Political, economic climates affect regent-legislator relations, officials say

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Conflicts between members of the UT System Board of Regents and the Texas Legislature are nothing new to the two bodies, but their relationship changes with differing political and economic climates, according to current and former members of each entity.

Former UT System Chancellor Hans Mark, who served from 1984 to 1992, said legislators did not involve themselves in the board’s affairs during his tenure, which he attributes to a lack of apparent partisanship on the board, a different economic climate and conflicts among regents over relatively minor topics.

“I can say certainly during my time, nothing was as serious as it is today,” Mark said.

Mark said the closest parallel to this session’s events, which stem from perceived efforts by regents to oust President William Powers Jr., is the board’s dismissal of President Homer Rainey in 1944. Regents fired Rainey when he refused to remove economics professors accused of teaching communist theories.

“That was a much tenser period because none of us really expected that the Soviet Union would be an enemy just a few years after the end of World War II,” Mark said. “Hell, I was around, I didn’t expect it.”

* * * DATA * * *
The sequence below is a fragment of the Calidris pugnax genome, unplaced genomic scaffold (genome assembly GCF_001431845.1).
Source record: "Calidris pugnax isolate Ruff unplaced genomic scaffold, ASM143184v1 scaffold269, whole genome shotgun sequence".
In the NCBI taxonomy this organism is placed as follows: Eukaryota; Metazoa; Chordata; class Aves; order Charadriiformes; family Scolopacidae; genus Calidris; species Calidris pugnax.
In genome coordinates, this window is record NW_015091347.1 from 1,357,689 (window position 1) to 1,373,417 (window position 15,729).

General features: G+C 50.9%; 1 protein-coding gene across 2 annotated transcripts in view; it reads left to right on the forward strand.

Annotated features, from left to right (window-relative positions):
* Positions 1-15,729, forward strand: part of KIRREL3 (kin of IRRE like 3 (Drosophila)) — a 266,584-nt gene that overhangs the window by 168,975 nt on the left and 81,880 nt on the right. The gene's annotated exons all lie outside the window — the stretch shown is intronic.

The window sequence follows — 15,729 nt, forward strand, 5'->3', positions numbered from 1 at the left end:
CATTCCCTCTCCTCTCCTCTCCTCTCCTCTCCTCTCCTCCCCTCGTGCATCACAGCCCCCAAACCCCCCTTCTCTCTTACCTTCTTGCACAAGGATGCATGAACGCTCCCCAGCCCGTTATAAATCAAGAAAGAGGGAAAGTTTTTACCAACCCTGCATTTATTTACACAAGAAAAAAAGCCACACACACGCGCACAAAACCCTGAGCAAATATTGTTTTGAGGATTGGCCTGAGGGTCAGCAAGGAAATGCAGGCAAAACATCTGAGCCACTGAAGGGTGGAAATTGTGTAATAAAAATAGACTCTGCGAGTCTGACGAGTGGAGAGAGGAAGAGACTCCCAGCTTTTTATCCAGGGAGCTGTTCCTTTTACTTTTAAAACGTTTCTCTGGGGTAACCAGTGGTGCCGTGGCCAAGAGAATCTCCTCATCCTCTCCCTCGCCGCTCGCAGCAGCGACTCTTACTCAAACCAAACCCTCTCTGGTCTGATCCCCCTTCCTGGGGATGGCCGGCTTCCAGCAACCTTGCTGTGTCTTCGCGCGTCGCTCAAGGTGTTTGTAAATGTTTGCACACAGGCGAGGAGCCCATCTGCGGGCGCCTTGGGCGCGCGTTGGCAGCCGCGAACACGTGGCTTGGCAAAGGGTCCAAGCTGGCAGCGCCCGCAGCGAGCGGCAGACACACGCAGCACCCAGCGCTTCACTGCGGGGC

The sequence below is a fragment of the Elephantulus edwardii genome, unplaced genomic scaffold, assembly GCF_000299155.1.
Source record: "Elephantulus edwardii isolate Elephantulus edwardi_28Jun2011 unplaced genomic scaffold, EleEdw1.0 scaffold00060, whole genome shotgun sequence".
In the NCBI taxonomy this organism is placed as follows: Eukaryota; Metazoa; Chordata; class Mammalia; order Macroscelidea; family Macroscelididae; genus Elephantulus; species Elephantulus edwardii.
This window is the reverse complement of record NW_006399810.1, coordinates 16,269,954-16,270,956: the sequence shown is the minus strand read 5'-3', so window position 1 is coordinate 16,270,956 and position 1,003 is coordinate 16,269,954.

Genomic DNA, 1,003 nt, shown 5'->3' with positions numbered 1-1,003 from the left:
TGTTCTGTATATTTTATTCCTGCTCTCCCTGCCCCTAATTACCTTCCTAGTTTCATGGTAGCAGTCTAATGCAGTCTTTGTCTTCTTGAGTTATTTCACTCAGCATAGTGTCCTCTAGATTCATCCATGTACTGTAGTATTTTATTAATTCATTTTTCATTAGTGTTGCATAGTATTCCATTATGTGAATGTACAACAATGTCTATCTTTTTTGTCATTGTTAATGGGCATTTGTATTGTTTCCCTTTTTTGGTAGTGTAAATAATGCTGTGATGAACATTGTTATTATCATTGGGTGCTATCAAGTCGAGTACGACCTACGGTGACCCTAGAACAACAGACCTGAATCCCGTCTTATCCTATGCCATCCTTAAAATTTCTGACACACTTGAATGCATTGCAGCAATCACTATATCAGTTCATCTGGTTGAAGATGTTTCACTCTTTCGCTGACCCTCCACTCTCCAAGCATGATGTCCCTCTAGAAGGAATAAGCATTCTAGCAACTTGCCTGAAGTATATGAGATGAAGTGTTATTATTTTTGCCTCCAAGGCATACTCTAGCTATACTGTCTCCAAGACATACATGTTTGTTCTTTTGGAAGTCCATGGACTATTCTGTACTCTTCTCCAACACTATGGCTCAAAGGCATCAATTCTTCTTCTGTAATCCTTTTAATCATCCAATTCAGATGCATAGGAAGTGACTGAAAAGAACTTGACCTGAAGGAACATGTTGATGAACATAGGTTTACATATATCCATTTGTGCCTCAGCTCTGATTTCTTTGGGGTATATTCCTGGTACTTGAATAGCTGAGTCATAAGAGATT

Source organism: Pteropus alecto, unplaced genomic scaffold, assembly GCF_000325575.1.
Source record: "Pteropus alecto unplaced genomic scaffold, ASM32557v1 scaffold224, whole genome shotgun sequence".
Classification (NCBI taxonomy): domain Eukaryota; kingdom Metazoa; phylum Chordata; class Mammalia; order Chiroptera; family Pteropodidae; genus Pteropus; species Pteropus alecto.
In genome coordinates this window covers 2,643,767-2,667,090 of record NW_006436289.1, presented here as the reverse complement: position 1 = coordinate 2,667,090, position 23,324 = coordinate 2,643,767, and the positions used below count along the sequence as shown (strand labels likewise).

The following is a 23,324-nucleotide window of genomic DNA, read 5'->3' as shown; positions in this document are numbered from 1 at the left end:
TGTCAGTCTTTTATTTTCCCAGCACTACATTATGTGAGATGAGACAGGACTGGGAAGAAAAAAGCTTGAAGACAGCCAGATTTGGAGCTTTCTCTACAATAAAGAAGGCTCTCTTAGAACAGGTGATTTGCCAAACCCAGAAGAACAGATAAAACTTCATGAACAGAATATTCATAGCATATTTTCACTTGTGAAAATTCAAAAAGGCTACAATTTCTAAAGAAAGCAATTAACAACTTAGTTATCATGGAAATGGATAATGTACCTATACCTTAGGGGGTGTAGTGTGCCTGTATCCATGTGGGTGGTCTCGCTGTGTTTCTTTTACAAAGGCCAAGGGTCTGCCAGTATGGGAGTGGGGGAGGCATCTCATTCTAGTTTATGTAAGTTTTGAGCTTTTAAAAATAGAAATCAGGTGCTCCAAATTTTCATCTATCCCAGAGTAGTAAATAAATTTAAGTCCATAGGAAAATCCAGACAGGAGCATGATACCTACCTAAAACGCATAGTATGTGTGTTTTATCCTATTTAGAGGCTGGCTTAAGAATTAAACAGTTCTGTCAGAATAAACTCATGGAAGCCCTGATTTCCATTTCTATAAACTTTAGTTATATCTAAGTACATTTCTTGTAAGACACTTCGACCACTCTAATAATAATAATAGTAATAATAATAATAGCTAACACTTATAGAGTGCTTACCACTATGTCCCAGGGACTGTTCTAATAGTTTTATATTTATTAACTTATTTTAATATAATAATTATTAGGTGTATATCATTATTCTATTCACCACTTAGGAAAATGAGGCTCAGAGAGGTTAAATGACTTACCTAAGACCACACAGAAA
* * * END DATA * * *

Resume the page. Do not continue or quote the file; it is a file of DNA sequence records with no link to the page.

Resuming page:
A bill that attempts to limit regents’ power over individual institutions passed the Texas Senate 29-2 on Thursday. State Sen. Kel Seliger, R-Amarillo, authored the bill and said he hopes his bill along with the board’s decisions last week — to disclose information requested by legislators and to pursue an investigation of the UT Law School Foundation through the Texas Attorney General’s office — will bring the conflict to a close. 

Seliger said he spoke to a regent, whom he declined to name, at a social event and pointed out to the regent that they had not spoken to each other since the Senate confirmed the regent’s appointment.

“I’d like to go back to a system where regents never heard from legislators except when it comes to budgetary issues,” Seliger said.

State Sen. Kirk Watson, D-Austin, said the current conflict between legislators and regents is a more specific and direct conflict than previous ones.

“Part of the reason I think that’s happened is [that] the regents have not been clear about why they’re doing certain things,” Watson said. “They’ve created, by their lack of clarity, a context in which certain things get assumed to be negative.”

Former board Chairman Charles Miller, who served from 2001 to 2004, said tension arose during the debate to deregulate tuition in 2003, which allowed the System to set its own tuition.

Miller said the current conflict between regents and legislators is more focused on personality than policy disputes, which legislators should acknowledge when proposing policies that could affect governance structure.

“I don’t think there’s a problem at all with governance structures in Texas,” Miller said. “What we have today is a more political and personal fight. When you respond to those kinds of conflicts by trying to change the structure, that’s a mistake.”